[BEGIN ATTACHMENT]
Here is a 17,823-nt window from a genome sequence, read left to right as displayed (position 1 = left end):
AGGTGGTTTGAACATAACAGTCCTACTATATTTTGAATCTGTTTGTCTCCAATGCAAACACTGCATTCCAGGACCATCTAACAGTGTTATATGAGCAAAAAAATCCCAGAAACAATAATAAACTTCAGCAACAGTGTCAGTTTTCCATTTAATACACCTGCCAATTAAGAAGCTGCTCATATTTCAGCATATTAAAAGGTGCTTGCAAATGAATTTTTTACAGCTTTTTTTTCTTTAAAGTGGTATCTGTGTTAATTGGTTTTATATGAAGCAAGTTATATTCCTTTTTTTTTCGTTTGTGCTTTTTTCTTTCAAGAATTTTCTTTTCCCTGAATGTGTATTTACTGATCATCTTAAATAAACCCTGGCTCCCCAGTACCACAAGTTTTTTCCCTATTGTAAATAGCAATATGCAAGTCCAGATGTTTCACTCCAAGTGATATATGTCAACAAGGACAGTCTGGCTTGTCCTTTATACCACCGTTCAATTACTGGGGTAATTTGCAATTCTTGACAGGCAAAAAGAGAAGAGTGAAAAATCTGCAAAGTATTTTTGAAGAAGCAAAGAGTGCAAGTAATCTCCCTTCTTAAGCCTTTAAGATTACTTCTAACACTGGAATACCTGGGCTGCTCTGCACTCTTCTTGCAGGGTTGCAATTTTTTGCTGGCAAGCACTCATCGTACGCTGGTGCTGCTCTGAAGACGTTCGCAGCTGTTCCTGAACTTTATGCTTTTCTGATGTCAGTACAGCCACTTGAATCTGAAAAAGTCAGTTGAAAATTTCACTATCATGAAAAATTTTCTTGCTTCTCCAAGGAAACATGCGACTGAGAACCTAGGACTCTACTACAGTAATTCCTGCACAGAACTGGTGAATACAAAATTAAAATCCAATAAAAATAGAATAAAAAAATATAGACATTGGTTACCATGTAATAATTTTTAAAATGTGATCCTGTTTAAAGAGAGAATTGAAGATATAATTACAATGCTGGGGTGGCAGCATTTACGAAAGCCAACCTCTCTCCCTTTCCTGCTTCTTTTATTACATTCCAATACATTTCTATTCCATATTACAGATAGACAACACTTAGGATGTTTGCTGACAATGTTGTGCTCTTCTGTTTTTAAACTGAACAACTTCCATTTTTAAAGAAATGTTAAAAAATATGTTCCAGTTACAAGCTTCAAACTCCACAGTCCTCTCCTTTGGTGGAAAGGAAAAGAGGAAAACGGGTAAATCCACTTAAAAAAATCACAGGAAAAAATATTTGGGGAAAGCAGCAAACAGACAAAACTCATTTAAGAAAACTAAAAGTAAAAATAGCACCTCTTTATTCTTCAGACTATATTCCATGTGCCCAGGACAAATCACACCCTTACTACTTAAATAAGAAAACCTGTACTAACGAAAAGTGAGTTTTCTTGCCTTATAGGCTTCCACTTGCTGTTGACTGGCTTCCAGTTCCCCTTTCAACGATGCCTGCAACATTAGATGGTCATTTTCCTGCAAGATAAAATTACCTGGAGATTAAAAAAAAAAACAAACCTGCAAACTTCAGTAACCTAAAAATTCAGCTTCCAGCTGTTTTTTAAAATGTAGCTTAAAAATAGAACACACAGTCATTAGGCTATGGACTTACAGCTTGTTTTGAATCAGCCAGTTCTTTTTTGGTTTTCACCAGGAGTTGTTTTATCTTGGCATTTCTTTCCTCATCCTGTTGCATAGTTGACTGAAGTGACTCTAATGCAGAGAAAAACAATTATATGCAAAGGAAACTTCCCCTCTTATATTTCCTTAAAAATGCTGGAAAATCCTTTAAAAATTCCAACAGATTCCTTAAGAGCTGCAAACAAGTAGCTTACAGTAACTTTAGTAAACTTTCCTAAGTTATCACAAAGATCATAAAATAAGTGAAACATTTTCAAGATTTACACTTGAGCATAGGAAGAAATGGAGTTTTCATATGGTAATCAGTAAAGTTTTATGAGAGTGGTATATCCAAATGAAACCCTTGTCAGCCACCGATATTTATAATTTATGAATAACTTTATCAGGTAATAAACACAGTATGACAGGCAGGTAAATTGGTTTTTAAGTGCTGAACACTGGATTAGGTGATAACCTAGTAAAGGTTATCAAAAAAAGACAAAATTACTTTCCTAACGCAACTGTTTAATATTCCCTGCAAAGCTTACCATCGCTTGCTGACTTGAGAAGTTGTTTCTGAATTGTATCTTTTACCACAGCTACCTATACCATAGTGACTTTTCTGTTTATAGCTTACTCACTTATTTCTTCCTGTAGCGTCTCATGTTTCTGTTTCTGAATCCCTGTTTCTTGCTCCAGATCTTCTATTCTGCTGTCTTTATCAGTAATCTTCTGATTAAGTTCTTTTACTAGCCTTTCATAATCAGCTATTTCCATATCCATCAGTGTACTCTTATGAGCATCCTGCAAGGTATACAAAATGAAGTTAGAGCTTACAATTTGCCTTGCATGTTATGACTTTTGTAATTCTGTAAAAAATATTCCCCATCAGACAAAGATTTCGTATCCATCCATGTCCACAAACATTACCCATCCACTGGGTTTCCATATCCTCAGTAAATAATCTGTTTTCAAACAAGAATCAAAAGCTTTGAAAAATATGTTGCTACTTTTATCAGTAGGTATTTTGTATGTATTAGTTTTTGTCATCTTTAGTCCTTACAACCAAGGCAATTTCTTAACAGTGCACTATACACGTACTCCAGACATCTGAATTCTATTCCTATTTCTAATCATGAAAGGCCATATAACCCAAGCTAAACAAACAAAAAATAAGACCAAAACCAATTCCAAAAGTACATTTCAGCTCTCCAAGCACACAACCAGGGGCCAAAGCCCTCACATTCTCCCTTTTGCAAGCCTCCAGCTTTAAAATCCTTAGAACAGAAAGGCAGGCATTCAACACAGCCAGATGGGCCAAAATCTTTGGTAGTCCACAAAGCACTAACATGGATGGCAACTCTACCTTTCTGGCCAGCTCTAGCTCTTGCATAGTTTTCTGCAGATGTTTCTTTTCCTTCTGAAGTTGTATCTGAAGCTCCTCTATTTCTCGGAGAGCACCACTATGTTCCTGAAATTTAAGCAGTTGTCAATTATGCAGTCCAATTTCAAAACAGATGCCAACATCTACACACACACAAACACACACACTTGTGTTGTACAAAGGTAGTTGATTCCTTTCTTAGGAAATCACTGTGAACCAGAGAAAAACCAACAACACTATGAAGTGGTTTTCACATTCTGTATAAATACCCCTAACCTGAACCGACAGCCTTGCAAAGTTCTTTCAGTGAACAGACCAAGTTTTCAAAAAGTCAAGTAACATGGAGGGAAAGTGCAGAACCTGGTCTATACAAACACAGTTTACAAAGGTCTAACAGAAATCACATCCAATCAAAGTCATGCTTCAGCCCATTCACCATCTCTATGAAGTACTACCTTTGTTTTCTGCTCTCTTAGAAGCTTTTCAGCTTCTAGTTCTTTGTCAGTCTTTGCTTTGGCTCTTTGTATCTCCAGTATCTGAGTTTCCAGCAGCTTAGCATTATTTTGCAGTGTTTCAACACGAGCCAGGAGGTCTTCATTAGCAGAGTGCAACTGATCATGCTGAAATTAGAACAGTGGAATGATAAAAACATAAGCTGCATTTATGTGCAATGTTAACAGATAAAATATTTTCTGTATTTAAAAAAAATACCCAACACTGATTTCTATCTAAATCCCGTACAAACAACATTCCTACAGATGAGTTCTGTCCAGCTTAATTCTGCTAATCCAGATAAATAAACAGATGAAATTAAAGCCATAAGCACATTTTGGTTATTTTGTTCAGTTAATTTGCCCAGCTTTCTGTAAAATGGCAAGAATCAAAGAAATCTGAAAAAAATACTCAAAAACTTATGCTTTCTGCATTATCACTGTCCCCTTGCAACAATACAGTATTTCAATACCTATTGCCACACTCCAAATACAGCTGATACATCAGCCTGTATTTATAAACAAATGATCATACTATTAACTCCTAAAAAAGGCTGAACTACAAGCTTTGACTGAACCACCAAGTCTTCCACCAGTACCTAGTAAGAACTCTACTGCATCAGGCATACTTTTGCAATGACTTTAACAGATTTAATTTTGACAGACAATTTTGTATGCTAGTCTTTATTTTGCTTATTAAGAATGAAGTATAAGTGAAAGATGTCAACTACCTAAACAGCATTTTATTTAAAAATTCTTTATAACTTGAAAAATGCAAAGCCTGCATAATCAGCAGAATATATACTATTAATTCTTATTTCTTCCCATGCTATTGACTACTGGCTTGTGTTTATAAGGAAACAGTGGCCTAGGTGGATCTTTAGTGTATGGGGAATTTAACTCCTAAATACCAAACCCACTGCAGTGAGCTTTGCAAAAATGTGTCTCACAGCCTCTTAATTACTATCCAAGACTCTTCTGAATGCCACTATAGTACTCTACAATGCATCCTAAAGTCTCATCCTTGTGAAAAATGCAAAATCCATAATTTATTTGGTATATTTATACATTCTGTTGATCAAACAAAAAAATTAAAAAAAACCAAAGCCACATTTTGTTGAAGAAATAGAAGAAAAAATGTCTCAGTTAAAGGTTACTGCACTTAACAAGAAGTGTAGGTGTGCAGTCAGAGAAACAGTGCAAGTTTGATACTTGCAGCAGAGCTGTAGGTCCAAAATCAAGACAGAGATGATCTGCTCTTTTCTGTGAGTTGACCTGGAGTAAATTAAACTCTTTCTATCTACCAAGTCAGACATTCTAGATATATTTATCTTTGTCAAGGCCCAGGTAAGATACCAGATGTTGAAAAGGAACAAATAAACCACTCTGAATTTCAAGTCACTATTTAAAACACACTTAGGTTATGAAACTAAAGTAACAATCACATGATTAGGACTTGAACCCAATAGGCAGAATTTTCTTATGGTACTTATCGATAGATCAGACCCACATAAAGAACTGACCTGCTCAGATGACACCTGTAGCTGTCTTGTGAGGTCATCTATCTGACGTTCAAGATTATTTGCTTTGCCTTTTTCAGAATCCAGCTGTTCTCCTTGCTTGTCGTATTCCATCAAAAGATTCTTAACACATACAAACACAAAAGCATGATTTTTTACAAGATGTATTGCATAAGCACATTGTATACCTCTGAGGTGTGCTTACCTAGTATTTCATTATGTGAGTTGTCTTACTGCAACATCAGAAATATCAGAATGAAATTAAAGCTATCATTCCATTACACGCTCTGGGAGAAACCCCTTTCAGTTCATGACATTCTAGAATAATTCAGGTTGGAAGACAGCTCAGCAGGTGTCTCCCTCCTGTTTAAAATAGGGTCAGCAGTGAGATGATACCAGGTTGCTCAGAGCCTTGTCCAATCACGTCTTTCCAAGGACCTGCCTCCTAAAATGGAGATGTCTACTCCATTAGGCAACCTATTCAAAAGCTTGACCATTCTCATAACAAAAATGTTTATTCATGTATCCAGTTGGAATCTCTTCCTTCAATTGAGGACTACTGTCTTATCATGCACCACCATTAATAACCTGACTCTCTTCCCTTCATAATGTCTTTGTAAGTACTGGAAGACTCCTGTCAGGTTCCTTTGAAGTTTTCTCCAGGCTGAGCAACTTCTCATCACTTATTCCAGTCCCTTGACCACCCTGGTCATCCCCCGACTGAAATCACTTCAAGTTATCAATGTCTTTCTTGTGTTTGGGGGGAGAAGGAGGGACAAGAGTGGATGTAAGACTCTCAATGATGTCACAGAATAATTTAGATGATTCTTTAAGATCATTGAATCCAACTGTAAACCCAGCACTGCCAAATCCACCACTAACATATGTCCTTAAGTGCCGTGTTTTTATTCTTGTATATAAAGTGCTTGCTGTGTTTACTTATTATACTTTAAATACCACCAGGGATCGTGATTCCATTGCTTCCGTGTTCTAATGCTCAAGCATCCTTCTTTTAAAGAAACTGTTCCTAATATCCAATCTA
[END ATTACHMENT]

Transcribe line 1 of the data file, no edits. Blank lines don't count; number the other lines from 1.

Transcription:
Here is a 17,823-nt window from a genome sequence, read left to right as displayed (position 1 = left end):